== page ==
In the four hours since I wrote this item about the political impact of “l’affaire Gillian,” as I insist on calling Duffygate, two new and interesting opinion polls have come to light. First, Michael Savage — not that Michael Savage but the political correspondent of the left-leaning Independent newspaper — has unearthed some pollling information on lower-income voters that shows they were gradually but substantially returning to Labour after a prolonged flirtation with the Tories. Here they are:
February 2010: 38 Tories, 26 Labour, 20 Lib Dems, 16 Other (Populus)
Early March: 40 Tories, 37 Labour, 12 Lib Dems, 11 Other (Polulus)
Late March: 34 Tories, 29 Labour, 22 Lib Dems, 15 Other (Ipsos MORI)
April: 27 Tories, 27 Labour, 38 Lib Dems, 9 Other (Ipsos MORI)
These polls were obviously taken before “l’affaire,” but common sense suggests that lower-income voters will have since moved further into the Tory column. So, the likely impact of Mrs. Duffy will be to weaken Labour further and to help the Tories and the Lib-Dems. Hawk-eyed critics will have also noticed, however, that a group called simply “Other” have racked up scores ranging from 9 to 16 percent of the electorate. This group includes UKIP, the BNP, the Scottish and Welsh nationalist parties, the Greens, etc. And the number of votes each such party wins could alone have a considerable influence on the standing and success of the main parties.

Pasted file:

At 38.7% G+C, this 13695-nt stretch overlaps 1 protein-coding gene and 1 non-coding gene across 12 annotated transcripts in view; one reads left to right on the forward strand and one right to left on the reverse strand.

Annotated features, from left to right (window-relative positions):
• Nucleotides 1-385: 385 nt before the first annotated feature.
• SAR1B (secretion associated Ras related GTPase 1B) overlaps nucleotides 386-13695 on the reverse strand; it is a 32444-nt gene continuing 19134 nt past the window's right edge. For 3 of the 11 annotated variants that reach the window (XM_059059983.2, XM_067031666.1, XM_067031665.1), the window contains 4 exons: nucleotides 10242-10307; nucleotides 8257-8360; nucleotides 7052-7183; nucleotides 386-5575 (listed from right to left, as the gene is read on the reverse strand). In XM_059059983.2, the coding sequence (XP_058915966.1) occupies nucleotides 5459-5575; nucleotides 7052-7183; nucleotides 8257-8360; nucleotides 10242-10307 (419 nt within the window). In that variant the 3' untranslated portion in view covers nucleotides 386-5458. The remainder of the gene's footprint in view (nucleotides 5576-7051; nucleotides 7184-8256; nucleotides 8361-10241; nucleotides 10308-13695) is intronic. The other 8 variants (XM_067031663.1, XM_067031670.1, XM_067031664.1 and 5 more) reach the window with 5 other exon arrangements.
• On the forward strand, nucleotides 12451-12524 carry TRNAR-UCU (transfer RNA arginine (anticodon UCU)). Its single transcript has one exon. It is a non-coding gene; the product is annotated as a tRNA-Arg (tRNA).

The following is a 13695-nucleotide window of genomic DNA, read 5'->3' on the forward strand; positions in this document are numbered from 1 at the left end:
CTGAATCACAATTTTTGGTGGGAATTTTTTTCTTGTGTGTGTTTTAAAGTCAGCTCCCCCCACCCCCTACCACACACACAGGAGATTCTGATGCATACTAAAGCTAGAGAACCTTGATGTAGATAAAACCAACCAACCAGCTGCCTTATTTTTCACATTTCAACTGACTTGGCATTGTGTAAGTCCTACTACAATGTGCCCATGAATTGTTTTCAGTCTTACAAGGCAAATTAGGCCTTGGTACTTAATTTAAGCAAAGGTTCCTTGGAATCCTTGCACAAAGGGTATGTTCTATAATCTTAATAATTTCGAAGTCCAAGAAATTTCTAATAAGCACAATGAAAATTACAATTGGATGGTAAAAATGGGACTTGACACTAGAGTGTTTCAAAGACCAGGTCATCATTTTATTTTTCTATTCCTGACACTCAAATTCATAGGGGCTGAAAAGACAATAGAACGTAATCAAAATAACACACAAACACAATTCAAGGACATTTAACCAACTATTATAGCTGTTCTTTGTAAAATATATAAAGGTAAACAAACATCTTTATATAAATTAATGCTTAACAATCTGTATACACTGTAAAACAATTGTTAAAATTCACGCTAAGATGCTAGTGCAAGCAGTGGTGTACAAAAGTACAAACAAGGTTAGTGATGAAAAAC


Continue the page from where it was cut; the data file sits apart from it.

As it happens, the individual popularity of these parties is revealed in the second poll, conducted by Angus Reid for The Economist. UKIP gets 5 percent of the total popular vote; the BNP gets 2 percent, the Greens 2 percent, and the Scottish and Welsh nationalist parties combined 2 percent. These are high figures. Five percent for UKIP, in particular, is about twice what the party received in 2005. And if it has risen further since the Brown gaffe — and especially if my guess is right that UKIP will gain disproportionately more of the former Labour voters than the BNP — then votes going to UKIP and all the “Other” parties will significantly determine which party forms the next government (and, more to the point, which party doesn’t).